οὐ πολὺν “κ.τ.λ.”: ‘they did not cause me to make any long delay, or to refrain from sailing at once’: another way of saying, ‘they filled me with burning eagerness to sail at once.’ He speaks with a certain bitterness, meaning, ‘they well knew how to act their part, when they put the matter in that light.’ For “ἐπέχω τινά” as=‘to cause one to pause,’ see Thuc. 4. 5“καί τι καὶ αὐτοὺς ὁ στρατὸς ἔτι ἐν ταῖς Ἀθήναις ὢν ἐπέσχε”, ‘partly, too, the fact that their army was in Attica caused them to delay’ (instead of marching out at once). Id. 1. 129“καί σε μήτε νὺξ μήτε ἡμέρα ἐπισχέτω” (pres. imper.) “ὥστε ἀνεῖναι πράσσειν τι”. This sense of the trans. “ἐπέχω” and “ἐπίσχω” is not precisely the same as that in Soph. El. 517“ὅς σ᾽ ἐπεῖχ᾽ ἀεὶ” | “μήτοι θυραίαν οὖσαν αἰσχύνειν φίλους”, ‘restrained thee’ (by compulsory detention): i.e., “οὐ πολὺν χρόνον μ᾽ ἐπέσχον” is not, ‘they did not succeed in restraining me long’ (as if they had been trying to do so); but rather, ‘they gave me no cause for delaying long’;— not, ‘non diu me cohibuerunt,’ but ‘effecerunt ne diu morarer.’ Instead of “μή με ναυστολεῖν”, we might well prefer, with Blaydes, “μὴ οὐχὶ ναυστολεῖν”, were it not that palaeographically it is so improbable. And for “μή” where “μὴ οὐ” might be expected, cp. O. T. 1387“οὐκ ἂν ἐσχόμην” | “τὸ μὴ ᾿ποκλῇσαι”, n. The repetition of με, as subject to “ναυστολεῖν”, may seem slightly inelegant; but it is not grammatically objectionable.—See Appendix.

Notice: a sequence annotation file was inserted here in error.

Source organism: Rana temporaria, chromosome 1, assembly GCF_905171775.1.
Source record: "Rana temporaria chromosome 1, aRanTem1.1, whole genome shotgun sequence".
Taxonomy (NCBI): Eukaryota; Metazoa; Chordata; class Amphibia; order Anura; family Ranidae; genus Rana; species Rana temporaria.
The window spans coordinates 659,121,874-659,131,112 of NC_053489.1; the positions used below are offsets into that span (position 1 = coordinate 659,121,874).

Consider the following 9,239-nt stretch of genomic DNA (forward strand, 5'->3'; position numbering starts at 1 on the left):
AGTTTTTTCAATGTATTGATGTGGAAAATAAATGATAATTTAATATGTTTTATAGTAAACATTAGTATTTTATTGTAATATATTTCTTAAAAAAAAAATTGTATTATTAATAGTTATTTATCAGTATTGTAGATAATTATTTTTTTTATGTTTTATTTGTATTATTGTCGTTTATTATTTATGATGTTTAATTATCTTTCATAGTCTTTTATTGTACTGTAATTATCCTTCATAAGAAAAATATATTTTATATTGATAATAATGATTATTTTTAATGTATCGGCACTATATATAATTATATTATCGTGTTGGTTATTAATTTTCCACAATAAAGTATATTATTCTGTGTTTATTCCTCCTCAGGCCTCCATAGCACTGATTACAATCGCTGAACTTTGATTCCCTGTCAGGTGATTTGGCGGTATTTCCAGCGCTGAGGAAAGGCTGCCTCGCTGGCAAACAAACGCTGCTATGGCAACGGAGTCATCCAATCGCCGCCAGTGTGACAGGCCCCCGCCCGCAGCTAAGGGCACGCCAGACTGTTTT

This text is part of:
Table of Contents: